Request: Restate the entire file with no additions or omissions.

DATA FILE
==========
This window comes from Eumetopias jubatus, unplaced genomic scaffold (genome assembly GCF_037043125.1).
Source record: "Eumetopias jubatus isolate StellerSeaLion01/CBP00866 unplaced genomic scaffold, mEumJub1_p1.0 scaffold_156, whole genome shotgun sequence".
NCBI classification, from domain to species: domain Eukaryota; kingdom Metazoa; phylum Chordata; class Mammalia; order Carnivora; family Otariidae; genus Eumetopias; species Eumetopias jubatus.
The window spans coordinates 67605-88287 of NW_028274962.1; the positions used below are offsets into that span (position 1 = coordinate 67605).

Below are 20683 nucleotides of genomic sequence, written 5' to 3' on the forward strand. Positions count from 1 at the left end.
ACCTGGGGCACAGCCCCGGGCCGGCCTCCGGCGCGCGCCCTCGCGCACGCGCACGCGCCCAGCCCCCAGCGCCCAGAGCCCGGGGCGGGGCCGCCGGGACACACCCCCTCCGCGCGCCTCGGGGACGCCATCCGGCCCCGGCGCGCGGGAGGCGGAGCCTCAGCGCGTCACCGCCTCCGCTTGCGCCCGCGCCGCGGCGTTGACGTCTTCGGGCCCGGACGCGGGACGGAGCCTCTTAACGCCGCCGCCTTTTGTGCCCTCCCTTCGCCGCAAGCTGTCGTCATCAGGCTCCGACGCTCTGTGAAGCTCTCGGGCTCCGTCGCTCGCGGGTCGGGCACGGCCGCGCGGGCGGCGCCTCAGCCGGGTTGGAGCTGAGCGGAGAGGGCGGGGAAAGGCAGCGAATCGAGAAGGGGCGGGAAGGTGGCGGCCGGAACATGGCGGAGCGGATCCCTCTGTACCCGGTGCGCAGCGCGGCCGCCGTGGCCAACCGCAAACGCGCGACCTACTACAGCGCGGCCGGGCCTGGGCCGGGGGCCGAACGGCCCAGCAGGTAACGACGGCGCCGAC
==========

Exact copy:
This window comes from Eumetopias jubatus, unplaced genomic scaffold (genome assembly GCF_037043125.1).
Source record: "Eumetopias jubatus isolate StellerSeaLion01/CBP00866 unplaced genomic scaffold, mEumJub1_p1.0 scaffold_156, whole genome shotgun sequence".
NCBI classification, from domain to species: domain Eukaryota; kingdom Metazoa; phylum Chordata; class Mammalia; order Carnivora; family Otariidae; genus Eumetopias; species Eumetopias jubatus.
The window spans coordinates 67605-88287 of NW_028274962.1; the positions used below are offsets into that span (position 1 = coordinate 67605).

Below are 20683 nucleotides of genomic sequence, written 5' to 3' on the forward strand. Positions count from 1 at the left end.
ACCTGGGGCACAGCCCCGGGCCGGCCTCCGGCGCGCGCCCTCGCGCACGCGCACGCGCCCAGCCCCCAGCGCCCAGAGCCCGGGGCGGGGCCGCCGGGACACACCCCCTCCGCGCGCCTCGGGGACGCCATCCGGCCCCGGCGCGCGGGAGGCGGAGCCTCAGCGCGTCACCGCCTCCGCTTGCGCCCGCGCCGCGGCGTTGACGTCTTCGGGCCCGGACGCGGGACGGAGCCTCTTAACGCCGCCGCCTTTTGTGCCCTCCCTTCGCCGCAAGCTGTCGTCATCAGGCTCCGACGCTCTGTGAAGCTCTCGGGCTCCGTCGCTCGCGGGTCGGGCACGGCCGCGCGGGCGGCGCCTCAGCCGGGTTGGAGCTGAGCGGAGAGGGCGGGGAAAGGCAGCGAATCGAGAAGGGGCGGGAAGGTGGCGGCCGGAACATGGCGGAGCGGATCCCTCTGTACCCGGTGCGCAGCGCGGCCGCCGTGGCCAACCGCAAACGCGCGACCTACTACAGCGCGGCCGGGCCTGGGCCGGGGGCCGAACGGCCCAGCAGGTAACGACGGCGCCGAC